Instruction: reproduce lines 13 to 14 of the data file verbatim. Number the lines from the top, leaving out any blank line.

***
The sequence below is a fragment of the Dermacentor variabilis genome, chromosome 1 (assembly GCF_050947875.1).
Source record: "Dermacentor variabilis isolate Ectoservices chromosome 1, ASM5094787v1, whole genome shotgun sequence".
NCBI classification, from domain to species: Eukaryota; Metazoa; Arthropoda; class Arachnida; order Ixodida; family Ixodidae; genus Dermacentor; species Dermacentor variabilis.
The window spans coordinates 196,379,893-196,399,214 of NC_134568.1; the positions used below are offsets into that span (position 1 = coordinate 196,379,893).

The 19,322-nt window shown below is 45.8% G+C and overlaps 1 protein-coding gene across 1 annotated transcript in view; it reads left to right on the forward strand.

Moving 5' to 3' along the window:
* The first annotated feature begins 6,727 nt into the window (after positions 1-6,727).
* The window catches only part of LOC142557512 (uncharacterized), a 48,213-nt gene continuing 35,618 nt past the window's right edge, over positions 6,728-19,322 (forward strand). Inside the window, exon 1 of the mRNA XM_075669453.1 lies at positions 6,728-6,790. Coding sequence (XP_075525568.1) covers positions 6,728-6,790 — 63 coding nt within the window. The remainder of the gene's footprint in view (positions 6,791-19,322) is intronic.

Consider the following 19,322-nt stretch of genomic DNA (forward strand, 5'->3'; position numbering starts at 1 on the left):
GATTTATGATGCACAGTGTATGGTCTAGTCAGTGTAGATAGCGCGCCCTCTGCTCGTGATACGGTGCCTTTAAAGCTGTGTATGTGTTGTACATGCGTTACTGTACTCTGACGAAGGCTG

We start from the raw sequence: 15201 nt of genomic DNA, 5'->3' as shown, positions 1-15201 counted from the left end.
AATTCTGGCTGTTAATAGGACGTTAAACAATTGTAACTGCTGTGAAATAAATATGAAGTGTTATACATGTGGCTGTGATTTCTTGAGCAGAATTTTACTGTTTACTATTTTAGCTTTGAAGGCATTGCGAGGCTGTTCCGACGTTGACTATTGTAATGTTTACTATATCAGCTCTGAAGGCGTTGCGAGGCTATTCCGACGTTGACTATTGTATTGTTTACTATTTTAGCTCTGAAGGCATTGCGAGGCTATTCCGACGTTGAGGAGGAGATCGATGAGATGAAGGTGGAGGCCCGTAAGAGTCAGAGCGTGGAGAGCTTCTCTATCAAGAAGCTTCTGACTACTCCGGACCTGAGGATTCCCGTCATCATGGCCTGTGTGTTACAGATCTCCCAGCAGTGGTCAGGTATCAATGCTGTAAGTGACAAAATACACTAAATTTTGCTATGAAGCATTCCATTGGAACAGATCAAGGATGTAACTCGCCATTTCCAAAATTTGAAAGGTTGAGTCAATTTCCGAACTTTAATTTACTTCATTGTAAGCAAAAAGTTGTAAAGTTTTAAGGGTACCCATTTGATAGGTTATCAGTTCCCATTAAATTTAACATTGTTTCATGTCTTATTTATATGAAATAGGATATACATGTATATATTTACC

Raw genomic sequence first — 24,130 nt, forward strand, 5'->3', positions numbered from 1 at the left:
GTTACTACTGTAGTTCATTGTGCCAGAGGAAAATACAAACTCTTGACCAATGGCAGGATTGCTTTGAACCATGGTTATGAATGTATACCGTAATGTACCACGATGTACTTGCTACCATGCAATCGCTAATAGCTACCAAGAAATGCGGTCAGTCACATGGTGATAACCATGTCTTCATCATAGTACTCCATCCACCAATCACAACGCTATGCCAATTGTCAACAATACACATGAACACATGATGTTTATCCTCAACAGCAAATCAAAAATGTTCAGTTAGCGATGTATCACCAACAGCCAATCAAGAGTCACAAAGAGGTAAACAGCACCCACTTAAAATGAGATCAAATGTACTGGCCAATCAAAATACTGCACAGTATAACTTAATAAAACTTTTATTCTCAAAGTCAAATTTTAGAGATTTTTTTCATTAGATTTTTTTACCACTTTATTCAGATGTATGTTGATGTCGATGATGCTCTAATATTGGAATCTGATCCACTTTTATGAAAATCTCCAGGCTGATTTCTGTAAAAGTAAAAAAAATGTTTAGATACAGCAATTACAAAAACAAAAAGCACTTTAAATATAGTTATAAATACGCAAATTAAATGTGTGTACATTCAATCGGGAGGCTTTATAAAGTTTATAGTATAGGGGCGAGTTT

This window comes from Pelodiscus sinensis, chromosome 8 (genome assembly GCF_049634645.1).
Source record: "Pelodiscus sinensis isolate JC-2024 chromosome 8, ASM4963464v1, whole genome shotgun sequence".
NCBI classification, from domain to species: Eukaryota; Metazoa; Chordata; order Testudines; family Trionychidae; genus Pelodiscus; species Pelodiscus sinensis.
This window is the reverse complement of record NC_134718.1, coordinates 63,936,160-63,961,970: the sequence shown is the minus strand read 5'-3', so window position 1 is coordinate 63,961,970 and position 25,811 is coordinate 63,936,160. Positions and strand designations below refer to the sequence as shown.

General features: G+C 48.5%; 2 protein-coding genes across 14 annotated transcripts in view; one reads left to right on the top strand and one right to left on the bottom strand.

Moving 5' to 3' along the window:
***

Raw genomic sequence first — 24,130 nt, forward strand, 5'->3', positions numbered from 1 at the left:
GTTACTACTGTAGTTCATTGTGCCAGAGGAAAATACAAACTCTTGACCAATGGCAGGATTGCTTTGAACCATGGTTATGAATGTATACCGTAATGTACCACGATGTACTTGCTACCATGCAATCGCTAATAGCTACCAAGAAATGCGGTCAGTCACATGGTGATAACCATGTCTTCATCATAGTACTCCATCCACCAATCACAACGCTATGCCAATTGTCAACAATACACATGAACACATGATGTTTATCCTCAACAGCAAATCAAAAATGTTCAGTTAGCGATGTATCACCAACAGCCAATCAAGAGTCACAAAGAGGTAAACAGCACCCACTTAAAATGAGATCAAATGTACTGGCCAATCAAAATACTGCACAGTATAACTTAATAAAACTTTTATTCTCAAAGTCAAATTTTAGAGATTTTTTTCATTAGATTTTTTTACCACTTTATTCAGATGTATGTTGATGTCGATGATGCTCTAATATTGGAATCTGATCCACTTTTATGAAAATCTCCAGGCTGATTTCTGTAAAAGTAAAAAAAATGTTTAGATACAGCAATTACAAAAACAAAAAGCACTTTAAATATAGTTATAAATACGCAAATTAAATGTGTGTACATTCAATCGGGAGGCTTTATAAAGTTTATAGTATAGGGGCGAGTTT